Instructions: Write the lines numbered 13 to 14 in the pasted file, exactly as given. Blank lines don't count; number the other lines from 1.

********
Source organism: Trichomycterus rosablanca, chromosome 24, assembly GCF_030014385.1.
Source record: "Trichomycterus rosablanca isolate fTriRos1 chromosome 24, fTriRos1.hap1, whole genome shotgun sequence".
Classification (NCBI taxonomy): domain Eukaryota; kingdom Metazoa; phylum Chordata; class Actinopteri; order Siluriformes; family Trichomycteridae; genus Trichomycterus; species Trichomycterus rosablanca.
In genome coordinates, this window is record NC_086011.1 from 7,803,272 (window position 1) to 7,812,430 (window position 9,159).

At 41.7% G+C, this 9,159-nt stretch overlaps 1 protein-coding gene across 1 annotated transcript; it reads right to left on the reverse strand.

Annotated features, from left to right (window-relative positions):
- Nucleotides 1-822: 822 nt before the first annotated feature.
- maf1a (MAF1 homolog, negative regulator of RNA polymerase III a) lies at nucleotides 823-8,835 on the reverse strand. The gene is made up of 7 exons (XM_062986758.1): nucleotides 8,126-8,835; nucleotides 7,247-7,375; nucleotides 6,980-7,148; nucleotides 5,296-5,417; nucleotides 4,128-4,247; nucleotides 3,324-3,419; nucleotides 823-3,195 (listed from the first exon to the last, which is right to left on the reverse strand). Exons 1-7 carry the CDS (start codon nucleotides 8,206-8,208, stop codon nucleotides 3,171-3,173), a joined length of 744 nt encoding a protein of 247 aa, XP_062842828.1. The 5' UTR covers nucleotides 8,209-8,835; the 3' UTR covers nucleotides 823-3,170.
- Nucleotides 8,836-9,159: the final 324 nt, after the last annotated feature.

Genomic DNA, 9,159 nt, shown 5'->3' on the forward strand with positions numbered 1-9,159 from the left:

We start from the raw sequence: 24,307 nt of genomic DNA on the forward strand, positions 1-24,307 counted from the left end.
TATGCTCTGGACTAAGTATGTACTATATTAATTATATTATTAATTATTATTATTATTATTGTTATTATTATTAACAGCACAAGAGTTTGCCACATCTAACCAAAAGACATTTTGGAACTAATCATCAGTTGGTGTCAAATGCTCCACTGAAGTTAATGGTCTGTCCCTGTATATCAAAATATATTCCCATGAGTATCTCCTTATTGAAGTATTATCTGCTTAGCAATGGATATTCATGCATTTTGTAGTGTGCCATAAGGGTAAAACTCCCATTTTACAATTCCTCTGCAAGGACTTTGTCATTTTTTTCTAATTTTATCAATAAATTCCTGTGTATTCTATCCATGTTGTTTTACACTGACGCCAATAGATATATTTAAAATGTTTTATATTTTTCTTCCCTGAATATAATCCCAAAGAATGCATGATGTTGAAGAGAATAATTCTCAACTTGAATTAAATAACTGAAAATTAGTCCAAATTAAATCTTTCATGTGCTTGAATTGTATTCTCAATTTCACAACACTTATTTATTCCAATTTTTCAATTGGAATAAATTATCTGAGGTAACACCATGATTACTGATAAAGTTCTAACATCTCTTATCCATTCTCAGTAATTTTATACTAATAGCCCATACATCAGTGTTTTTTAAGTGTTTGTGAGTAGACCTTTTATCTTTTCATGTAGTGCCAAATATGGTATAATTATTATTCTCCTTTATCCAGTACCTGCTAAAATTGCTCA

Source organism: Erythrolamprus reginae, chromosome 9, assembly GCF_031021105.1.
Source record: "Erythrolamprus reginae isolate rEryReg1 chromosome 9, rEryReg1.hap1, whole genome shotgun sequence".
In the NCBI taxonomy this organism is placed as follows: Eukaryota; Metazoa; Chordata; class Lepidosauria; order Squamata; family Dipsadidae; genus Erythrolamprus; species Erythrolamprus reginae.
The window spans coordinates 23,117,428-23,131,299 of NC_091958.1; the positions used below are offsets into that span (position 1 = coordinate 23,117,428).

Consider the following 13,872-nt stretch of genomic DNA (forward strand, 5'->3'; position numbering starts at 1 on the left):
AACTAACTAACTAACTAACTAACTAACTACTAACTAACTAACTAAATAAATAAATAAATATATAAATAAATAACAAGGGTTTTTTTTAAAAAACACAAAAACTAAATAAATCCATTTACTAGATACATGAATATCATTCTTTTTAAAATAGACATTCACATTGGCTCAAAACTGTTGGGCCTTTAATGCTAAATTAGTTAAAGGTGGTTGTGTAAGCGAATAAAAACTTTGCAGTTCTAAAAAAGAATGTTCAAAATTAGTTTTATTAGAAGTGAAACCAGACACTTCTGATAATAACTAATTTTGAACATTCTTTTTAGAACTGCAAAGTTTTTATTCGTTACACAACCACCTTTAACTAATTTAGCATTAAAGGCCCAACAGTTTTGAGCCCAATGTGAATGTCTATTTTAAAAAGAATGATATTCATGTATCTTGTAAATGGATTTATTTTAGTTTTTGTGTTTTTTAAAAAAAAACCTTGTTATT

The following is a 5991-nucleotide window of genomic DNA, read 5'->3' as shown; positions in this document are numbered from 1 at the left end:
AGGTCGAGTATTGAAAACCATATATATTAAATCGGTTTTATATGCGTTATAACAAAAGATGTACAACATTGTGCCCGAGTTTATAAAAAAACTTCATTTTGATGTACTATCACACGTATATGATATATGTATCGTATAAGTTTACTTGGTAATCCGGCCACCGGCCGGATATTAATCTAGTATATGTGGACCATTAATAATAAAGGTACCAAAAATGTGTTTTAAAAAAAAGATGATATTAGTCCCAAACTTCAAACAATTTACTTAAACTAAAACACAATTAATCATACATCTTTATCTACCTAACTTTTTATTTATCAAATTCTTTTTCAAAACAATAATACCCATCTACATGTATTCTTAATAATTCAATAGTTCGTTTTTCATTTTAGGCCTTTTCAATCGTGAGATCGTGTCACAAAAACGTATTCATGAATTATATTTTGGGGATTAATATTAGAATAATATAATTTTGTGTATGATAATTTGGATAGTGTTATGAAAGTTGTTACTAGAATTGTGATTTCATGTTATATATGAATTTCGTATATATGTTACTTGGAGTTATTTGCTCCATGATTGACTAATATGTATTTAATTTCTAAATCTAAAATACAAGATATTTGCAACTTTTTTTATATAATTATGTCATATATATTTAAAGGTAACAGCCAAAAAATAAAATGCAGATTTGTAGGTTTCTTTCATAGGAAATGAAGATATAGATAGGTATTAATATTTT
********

Source organism: Erythrolamprus reginae, chromosome 9, assembly GCF_031021105.1.
Source record: "Erythrolamprus reginae isolate rEryReg1 chromosome 9, rEryReg1.hap1, whole genome shotgun sequence".